Security by Sector: Young Brits Call for Smartphone Policies and Social Media Lessons in Schools

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The subject of how information security impacts different industry sectors is an intriguing one. For example, how does the finance industry fare in terms of information security compared to the health sector, or the entertainment business? Are there some sectors that face greater cyber-threats and risks than others? Do some do a better job of keeping data secure, and if so, how and why?

Our last Security by Sector series piece focused on how the education system has become a highly sought after target sector for cyber-criminals. Well, we are staying with the same sector for this latest instalment in the Security by Sector series, but this time, exploring a different angle.

With the academic year just about to get underway, young people have called for changes in how technology is tackled in schools. According to research from Nominet, 60% of 18 to 24-year-olds think there should be a national policy on limiting access to smartphones and social media in schools, with 68% also stating lessons on how to safely use social media and messaging apps should be included in the national curriculum.

The findings from Nominet highlight just how much young people’s lives are being impacted by technology – and not always in a good way. For example, over half of the 18 to 24-year-olds surveyed believed that social media negatively affects children, with 30% of the respondents admitting they had been bullied on social media or know somebody that has (65%). What’s more, almost three-quarters said social media is driving fake news, and 55% stated that social media is creating more social and political divides in society than not.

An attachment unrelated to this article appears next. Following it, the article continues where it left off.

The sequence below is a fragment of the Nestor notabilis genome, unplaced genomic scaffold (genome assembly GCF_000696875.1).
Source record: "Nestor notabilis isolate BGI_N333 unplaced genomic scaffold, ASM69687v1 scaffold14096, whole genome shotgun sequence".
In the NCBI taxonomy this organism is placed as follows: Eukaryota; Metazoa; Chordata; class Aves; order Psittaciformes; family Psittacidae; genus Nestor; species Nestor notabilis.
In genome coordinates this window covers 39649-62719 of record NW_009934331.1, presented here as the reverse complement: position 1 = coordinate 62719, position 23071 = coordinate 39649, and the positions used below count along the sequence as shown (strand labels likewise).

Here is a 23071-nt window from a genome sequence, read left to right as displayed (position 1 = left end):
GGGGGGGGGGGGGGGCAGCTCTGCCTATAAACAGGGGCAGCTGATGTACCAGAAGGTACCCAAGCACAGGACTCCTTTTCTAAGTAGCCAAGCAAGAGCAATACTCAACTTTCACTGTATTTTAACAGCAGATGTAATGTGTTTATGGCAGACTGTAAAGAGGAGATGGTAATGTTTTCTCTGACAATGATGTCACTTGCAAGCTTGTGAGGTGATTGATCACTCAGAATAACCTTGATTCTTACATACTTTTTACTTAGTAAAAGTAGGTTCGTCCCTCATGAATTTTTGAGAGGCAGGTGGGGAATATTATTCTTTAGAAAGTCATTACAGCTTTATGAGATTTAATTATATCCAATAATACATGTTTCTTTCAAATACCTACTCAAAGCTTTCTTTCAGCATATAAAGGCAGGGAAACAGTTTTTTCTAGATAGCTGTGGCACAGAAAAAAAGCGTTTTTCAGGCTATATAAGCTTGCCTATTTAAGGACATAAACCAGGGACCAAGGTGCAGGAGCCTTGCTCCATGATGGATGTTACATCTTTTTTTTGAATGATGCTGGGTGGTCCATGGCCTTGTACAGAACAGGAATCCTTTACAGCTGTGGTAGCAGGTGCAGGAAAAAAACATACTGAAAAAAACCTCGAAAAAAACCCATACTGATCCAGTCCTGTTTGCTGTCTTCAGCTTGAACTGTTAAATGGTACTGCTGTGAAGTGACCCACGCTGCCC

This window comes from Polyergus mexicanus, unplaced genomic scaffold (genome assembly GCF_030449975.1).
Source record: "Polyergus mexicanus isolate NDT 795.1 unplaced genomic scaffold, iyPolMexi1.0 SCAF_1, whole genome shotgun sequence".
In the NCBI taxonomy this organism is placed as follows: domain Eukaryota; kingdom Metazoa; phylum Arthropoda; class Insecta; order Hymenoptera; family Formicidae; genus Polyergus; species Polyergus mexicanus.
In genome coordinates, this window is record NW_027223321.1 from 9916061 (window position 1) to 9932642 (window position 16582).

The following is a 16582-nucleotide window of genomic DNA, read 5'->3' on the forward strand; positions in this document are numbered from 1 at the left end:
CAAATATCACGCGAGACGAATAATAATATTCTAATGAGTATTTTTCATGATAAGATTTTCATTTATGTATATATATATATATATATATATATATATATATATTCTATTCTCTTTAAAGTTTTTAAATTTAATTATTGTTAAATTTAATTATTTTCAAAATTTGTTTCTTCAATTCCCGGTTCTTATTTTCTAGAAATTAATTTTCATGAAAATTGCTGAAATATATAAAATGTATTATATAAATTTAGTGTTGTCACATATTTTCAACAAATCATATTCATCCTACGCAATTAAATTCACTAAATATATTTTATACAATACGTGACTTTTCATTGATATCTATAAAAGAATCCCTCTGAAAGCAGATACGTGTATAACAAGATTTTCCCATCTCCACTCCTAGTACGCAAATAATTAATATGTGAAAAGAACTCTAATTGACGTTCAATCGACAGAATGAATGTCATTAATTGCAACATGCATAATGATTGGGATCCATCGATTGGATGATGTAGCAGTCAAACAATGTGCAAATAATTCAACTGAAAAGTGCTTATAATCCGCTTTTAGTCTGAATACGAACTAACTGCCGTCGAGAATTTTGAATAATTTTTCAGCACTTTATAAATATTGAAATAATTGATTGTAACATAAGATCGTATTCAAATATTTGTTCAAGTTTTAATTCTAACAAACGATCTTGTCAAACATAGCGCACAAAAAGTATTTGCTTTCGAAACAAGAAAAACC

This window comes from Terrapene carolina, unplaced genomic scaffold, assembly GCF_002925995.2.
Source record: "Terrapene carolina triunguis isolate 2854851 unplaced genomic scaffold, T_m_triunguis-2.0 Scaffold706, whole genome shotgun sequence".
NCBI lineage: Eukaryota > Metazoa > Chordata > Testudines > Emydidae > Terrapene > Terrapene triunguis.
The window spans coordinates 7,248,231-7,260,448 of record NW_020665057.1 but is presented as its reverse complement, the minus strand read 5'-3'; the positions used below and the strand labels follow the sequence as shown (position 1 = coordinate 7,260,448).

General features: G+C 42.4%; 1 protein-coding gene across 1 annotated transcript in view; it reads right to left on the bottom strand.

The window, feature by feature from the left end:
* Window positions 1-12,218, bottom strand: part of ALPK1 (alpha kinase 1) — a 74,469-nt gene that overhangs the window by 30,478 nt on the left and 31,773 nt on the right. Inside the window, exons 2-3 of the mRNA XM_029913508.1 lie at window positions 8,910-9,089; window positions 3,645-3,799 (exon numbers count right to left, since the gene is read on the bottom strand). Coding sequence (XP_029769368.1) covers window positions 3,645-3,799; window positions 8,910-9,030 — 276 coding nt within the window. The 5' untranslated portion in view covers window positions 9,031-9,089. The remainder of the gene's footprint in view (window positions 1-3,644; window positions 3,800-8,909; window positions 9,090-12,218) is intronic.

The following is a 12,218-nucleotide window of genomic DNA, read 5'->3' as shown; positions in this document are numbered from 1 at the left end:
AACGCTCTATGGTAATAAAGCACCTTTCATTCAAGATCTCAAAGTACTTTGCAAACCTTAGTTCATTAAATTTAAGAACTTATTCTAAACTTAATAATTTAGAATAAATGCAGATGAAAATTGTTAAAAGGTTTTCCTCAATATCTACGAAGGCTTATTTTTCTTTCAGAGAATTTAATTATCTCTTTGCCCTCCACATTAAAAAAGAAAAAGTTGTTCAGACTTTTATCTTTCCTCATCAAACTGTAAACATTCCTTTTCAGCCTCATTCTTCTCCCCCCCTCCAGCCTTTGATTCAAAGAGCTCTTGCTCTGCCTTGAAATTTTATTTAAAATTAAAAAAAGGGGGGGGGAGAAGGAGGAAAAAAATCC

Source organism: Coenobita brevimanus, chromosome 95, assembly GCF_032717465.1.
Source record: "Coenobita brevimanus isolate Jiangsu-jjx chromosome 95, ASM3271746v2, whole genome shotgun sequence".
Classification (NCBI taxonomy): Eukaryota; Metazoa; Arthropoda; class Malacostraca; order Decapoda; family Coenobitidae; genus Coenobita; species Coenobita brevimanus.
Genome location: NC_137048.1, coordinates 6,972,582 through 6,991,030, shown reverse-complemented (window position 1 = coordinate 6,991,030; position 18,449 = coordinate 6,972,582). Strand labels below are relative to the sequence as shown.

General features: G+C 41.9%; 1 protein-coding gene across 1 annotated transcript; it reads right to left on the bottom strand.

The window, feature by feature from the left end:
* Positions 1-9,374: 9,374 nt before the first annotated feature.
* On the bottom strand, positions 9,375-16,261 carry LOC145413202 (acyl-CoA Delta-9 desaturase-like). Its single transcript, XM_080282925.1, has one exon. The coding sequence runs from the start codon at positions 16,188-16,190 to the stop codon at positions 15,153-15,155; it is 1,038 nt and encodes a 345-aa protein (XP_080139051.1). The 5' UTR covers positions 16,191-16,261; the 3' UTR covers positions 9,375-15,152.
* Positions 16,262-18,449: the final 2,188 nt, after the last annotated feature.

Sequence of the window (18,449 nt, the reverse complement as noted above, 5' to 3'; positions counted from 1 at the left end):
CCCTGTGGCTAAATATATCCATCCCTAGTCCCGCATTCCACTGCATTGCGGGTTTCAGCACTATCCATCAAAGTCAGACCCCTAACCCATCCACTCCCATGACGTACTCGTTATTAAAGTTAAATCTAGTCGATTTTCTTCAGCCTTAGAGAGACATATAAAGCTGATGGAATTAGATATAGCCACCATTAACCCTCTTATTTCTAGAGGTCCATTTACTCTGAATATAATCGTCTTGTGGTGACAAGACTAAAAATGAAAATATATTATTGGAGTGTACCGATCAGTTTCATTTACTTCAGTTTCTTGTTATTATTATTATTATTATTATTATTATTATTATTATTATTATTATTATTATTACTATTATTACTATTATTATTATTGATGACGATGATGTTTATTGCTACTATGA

Banning, or limiting access to smartphones during the school day, and providing lessons on the pitfalls of social media could help alleviate some of the bullying, mental health and societal issues many young people are worried about, the research suggested.

Russell Haworth, CEO, Nominet said: “Technology evolves at such a rate that it can be hard to keep track of exactly how it’s affecting our day to day lives. However among us, young people – who have never known a time without the internet – have unique insights into how we can make it work better for everyone. We must learn from those who’ve navigated the pros and cons of growing up with technology and understand its impact, and who are now able to impart their knowledge for benefit of other young people.”

Smartphone and social media access within schools is an interesting subject and one worthy of discussion, particularly in light of recent reports of leaked documents that reveal new education measures to be announced that include potential bans on mobile phones.

Matt Jones, principal, Ark Globe Academy, Southwark added: “Today’s online world is presenting our students with challenges and opportunities many of us could never have dreamed of when we were in education. It’s crucial that we do more to consider how technology is affecting them and that we listen to their ideas on how we can make technology a positive experience for everyone.”

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